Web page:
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Frequently asked questions about Medical Assistance & Diabetic Alert Dogs



What is a Service dog and why does it have special rights for access?


Service dogs are individually trained to perform tasks for people with disabilities – such as guiding people who are blind, alerting people who are deaf, pulling wheelchairs, alerting and protecting a person who is having a seizure, or performing other special tasks. The Americans with Disabilities Act provides public access rights for these dogs and their disabled handlers.




What is the difference between a Medical Assistance Dog, a Diabetic Alert Assistance Dog and a Medical Response Dog?


Medical Assistance Dogs are service dogs that have been trained to respond to an identifiable element that is available to their senses in order to provide support to their handler, allowing the handler to address some aspect of that medical condition. Diabetic Alert Assistance Dogs are a specific type of Medical Assistance Dog that has been trained to use their highly sensitive scent capabilities to identify the changes in blood chemistry that occur during rapid changes in blood sugar levels.


Medical Response Dogs are another type of Medical Assistance Dog that has been trained to assist persons based on recognition of symptoms pertaining to a specific medical condition. The differences between medical alert and medical response training is the trigger that the dog has been trained to identify. In the case of a Diabetic Alert Dog, the trigger is the change in blood chemistry, allowing the diabetic to treat hypoglycemia prior to becoming symptomatic. A Medical Response Dog for diabetes responds to the handler as symptoms are occurring. A Pawsitive Approach testing and experience with its clients has shown that there is a 15 to 30-minute difference in this response.  Seizure response dogs are also trained using the Debby Kay Super Sniffer method to achieve maximum results.




How can dogs be trained to sense when glucose levels are dropping in people with diabetes? What kind of technique do you use?


Our dogs are trained to identify a scent obtained from a diabetic when the diabetic is undergoing a low (blood sugar generally below 70). The dog is trained to identify that particular scent from other scents that are presented to them. They must find the one that we are training them to identify. As the dog learns to recognize that particular scent, they are trained to react in a certain way to his handler.




How can the dog notify its handler when it senses a drop in blood sugar?


Our dogs will notify their handlers as we teach them to do so. It may be taught to sit and stare at the person, to touch the person with their nose, or to jump up on them. We also use a small soft toy, called a bringsel that hangs on the dog’s collar. The dog will reach down to hold it in their mouth to notify their handler that they have smelled the particular scent.




Can you explain how dogs can sense when the blood sugar is going to change?


Dogs, such as Labrador Retrievers, have over 200,000,000 sensors that can smell individual elements in parts per trillion, versus current technology’s ability to identify items in parts per million. Rapid changes in the blood sugar levels cause chemical changes in the body that are expressed through a person’s breath and skin, and include unique chemical elements that the dog can smell. Chemical changes through breath have been long been used to measure blood alcohol levels. Some of those devices can tell the difference between a disabled diabetic with hypoglycemia from a person suffering from alcohol intoxication. Our experience indicates that the identifiable changes in a diabetic’s chemistry derived from his breath or sweat precedes the measurable change in blood sugar currently measured by glucose meters by 15 to 30 minutes. The dog can be trained to identify the onset of these changes and react to his handler when it is smelled.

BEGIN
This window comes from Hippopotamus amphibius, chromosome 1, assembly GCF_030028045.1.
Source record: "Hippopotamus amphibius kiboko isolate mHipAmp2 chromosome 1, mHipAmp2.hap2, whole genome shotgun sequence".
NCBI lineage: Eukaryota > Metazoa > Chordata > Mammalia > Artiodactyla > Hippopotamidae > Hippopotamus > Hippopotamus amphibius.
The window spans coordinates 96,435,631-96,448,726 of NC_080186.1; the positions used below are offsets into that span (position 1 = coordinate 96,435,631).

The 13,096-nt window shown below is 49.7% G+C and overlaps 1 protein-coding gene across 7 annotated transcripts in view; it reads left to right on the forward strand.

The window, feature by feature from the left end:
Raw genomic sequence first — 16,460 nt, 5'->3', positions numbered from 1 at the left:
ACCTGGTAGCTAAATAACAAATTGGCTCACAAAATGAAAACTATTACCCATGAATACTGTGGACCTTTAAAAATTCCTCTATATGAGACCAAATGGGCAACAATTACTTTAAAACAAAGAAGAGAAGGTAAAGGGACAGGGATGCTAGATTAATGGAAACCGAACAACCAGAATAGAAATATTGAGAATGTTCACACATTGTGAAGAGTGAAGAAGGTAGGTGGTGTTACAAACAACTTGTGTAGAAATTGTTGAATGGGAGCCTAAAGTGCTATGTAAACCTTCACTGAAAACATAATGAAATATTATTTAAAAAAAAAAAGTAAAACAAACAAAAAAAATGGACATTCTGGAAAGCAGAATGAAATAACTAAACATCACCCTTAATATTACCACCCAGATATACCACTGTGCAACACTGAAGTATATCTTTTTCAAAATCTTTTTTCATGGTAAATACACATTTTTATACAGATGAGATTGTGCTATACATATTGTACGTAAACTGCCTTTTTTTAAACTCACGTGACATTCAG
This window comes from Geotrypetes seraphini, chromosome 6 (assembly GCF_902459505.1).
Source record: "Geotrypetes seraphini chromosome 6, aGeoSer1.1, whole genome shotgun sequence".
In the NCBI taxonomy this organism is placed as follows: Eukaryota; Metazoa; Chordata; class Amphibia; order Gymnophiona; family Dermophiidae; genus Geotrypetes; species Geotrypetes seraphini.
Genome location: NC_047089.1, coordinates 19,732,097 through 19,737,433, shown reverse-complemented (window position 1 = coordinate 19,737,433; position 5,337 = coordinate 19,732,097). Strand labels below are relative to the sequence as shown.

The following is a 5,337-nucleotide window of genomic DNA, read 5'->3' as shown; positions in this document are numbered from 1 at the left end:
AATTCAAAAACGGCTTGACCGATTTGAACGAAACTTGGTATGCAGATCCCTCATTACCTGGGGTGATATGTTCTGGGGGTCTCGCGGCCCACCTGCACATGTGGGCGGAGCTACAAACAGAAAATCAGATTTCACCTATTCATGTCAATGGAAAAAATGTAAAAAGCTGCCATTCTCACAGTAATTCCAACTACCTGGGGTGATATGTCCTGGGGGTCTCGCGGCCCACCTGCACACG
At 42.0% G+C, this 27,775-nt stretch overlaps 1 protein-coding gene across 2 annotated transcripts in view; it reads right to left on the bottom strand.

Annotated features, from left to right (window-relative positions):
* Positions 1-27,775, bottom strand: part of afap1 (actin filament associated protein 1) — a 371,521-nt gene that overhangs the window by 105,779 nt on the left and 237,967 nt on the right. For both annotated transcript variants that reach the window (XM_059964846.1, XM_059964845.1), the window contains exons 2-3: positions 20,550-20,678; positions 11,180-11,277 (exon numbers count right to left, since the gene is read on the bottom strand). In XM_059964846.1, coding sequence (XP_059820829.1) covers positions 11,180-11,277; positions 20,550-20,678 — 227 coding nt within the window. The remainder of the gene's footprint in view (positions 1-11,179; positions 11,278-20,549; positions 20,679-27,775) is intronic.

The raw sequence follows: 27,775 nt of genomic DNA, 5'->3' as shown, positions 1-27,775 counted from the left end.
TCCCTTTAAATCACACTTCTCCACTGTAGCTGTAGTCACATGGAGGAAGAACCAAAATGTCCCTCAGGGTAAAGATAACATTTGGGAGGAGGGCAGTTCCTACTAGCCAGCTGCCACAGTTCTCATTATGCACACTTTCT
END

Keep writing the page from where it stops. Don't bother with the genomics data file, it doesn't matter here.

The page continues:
Is it hard and expensive to train these dogs? How long does it take?


The most highly trained service dogs are specially bred, socialized and trained from birth to 18 months when they begin their specialized service training. To properly train the dog to identify the scent and then work with a diabetic handler to properly alert, takes another 6 months to one year. That includes training the dog and the client to become a successful alert team and also so that the dog can be properly accessed in public places.


This training is expensive.  Our direct costs for training the dog and client amount to about $20,000. Accordingly, we estimate direct cost to the client could reach as high as $35,000 if unexpected medical issues arrive during the training process and this includes all grooming, food and special equipment that is billed back to the client. For insurance and legal purposes, we place a market value on these valuable dogs of $50,000. This value reflects all the direct costs as well as the significant value added by volunteer raisers, and the costs of training and supporting the medical alert client to develop a successful placement.


After placement, the client is responsible for all the costs of supporting the dog.  Additionally, A Pawsitive Approach Dog Training requires its clients to maintain health insurance on its dogs to support extraordinary veterinary expenses and requires a recertification of skills each year the dog is in service.




In what situations can these dogs help people with diabetes?